A High-Sec Coalition

Last night, Dirk MacGirk, reknowned EVE media impresario, invited me once again to join the OpenComms podcast crew. He had invited several candidates for CSM12 who have joined together in a "high-sec ticket" - a group representing interests of players who reside mostly in high security space. Knowing of my proclivity for the high-sec playstyle in EVE Online, he asked me to help query the candidates.

Roedyn, Toxic Yaken and Commander Aze gave a good accounting of their points of view, and how they'd like to see more representation of high-sec based players on the Council of Stellar Management. Incumbent CSM'er Steve Ronuken did not join the show, though we all agreed he is widely acknowledged as a high-sec candidate, as are others such as Lorelei Ierendi .

Dirk ardently urged players who live mostly in high-sec space to develop a coalition and assert themselves more aggressively for representation on the CSM. Despite his enthusiasm, I believe this would be very difficult to accomplish, if not virtually impossible. As I explained in my previous post, the established null-sec alliance power blocs are too well-organized, and as a result, dominate the CSM vote. In fact, I think it's highly likely that at least eight of the ten CSM12 seats will be occupied by null-sec alliance candidates - and there is a very good chance that they could take all ten.

Given the current CSM election process, is trying to organize a coalition to represent the interests of high-sec players folly? Or is my cynicism about such an idea misplaced?

What is a High-Sec Player, Anyway?

Even though more than half of EVE Online players operate almost exclusively in high-sec space, according to figures provided by CCP Quant, there is little consistency in what a "high-sec player" means. Mike Azariah, who also joined us for the show, and who was a recognized high-sec advocate on CSM8, CSM9 and CSM10, pointed out that there is a lot of diversity in how players operate in high-sec. It includes market traders, industrialists, mission-runners, explorers, miners, wardec groups, gankers, role-players, scammers and many other hybrids and mixes of available activities. There really is no one universal definition of a "high-sec player".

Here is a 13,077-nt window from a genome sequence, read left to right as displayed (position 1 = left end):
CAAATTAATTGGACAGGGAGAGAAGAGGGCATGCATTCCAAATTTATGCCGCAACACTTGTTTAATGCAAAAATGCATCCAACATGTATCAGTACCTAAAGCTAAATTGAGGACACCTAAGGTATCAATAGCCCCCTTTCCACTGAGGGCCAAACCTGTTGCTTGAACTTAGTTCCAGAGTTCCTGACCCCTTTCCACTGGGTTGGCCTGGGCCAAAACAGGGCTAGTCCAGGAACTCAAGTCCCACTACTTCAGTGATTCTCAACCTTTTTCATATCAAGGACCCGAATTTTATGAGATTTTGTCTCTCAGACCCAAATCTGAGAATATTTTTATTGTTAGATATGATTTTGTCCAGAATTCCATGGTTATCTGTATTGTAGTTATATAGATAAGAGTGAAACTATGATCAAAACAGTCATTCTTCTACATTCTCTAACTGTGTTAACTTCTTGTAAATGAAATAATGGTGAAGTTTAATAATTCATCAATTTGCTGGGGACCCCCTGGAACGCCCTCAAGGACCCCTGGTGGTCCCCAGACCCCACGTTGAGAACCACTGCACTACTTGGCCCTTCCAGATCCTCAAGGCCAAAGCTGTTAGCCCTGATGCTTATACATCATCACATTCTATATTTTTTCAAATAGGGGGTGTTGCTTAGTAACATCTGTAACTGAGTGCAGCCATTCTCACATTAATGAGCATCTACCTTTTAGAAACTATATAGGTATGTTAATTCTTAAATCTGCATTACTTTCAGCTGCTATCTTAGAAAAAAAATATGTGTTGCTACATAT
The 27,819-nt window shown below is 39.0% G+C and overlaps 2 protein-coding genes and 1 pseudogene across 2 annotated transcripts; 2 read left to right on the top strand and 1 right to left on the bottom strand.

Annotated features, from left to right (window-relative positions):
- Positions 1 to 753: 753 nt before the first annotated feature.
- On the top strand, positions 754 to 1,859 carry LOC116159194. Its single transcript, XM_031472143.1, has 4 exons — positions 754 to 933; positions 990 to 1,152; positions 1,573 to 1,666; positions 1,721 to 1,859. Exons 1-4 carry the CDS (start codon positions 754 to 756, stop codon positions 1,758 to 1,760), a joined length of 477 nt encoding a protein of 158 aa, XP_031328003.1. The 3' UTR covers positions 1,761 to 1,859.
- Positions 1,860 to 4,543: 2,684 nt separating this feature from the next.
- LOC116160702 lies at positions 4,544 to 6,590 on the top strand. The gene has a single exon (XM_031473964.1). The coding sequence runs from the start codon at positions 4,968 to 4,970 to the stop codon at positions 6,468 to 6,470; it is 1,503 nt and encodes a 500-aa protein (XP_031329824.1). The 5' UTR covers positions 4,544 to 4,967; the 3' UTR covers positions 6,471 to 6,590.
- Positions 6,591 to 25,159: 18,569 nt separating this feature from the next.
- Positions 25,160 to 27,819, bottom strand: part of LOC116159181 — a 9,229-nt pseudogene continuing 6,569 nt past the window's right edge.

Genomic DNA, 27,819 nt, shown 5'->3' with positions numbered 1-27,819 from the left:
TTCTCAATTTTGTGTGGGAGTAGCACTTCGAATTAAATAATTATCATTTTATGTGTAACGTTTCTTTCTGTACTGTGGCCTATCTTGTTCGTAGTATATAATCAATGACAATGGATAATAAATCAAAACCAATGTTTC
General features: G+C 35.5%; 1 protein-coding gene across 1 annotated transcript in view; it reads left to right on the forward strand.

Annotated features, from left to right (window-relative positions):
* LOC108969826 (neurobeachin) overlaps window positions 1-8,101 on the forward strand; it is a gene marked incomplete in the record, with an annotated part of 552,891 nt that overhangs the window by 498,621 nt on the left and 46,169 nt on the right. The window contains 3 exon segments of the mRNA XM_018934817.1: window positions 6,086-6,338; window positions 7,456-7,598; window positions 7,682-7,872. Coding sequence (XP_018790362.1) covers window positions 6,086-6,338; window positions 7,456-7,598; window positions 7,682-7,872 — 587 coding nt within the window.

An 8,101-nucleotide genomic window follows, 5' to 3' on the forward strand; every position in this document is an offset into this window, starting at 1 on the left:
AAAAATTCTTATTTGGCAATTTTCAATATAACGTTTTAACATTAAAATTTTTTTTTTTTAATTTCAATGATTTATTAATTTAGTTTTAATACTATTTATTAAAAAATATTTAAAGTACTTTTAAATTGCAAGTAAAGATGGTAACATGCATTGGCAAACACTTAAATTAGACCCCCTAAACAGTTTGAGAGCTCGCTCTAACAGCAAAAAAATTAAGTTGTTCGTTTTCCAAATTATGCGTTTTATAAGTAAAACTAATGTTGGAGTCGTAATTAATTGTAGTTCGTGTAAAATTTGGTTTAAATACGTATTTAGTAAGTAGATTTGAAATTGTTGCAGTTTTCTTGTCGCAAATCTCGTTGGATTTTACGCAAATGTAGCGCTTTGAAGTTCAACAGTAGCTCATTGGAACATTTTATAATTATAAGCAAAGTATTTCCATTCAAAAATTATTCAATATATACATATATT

This diversity is what makes building a coalition of players who reside in high-sec space very difficult. Take the issue of war declarations, for example. As Dirk said on the show, "Wardecs are the abortion issue of EVE Online." Every high-sec resident has a passionate point of view on the subject - some against, some in favor, and too many with a nearly infinite number of ideas on how to change it for the better. Trying to build some sort of consensus on this one provocative issue alone is a daunting challenge.

The High-Sec People's Party

Dirk's idea of a "High-Sec People's Party", mentioned in half-jest, sounds attractive on the face of it, but I think high-sec players are simply too fragmented in their interests to consolidate under one banner. Under the current CSM voting mechanics, smaller constituencies have little chance of securing a seat, as they will be squeezed out by the relatively large null-sec alliance voting blocs.

The rare non-null candidate who can pull together votes from a variety of sources are currently high-sec's only hope of representation. Mike Azariah did it by appealing to mission-runners and small gang PvPers across all types of space, including high-sec - and he had to run repeatedly, year-after-year, to build enough recognition to secure a seat on the CSM. Steve Ronuken did it by appealing to industrialists and miners, and to developers and users of third-party tools, operating in different types of space across New Eden, and not just to high-sec players.

Alas, with the reduction of the number of CSM representatives from 14 to just ten, even a strong candidate with an excellent track record like good Steve Ronuken may be squeezed out of CSM12. When I look at what Roedyn, Toxic Yaken and Commander Aze are trying to do by coming together as a group, in hopes that at least one of them will secure enough votes to represent the interests of high-sec based players, I can't help but applaud their efforts. But I'm not optimistic that any of them will be able to get a seat on CSM12.

Nevertheless, as they all said themselves on the OpenComms show, by campaigning continuously and consistently, they are hopeful that they will raise enough visibility and support over time - but I suspect this may take several years to accomplish, as the examples of Mike Azariah and Steve Ronuken show.

I'm happy to help organize such a movement, though I've no illusions about how quickly we might see results. I hereby announce my support for the High-Sec People's Party, and am willing to lend my voice for better representation of this large and important group of players in EVE Online. I suspect we are in for a long march to reach this goal, but I think it's worth pursuing, even if it takes an extended time to achieve.

It's all about the numbers

One thing that all of us who play in high-sec can agree on, I think, is urging CCP to do more to drive a higher turnout for the CSM election. More votes mean a higher likelihood of a more diverse set of winning candidates. A low voter turnout means a higher proportion of bloc vote candidates from null-sec alliances, giving them a much higher chance of winning.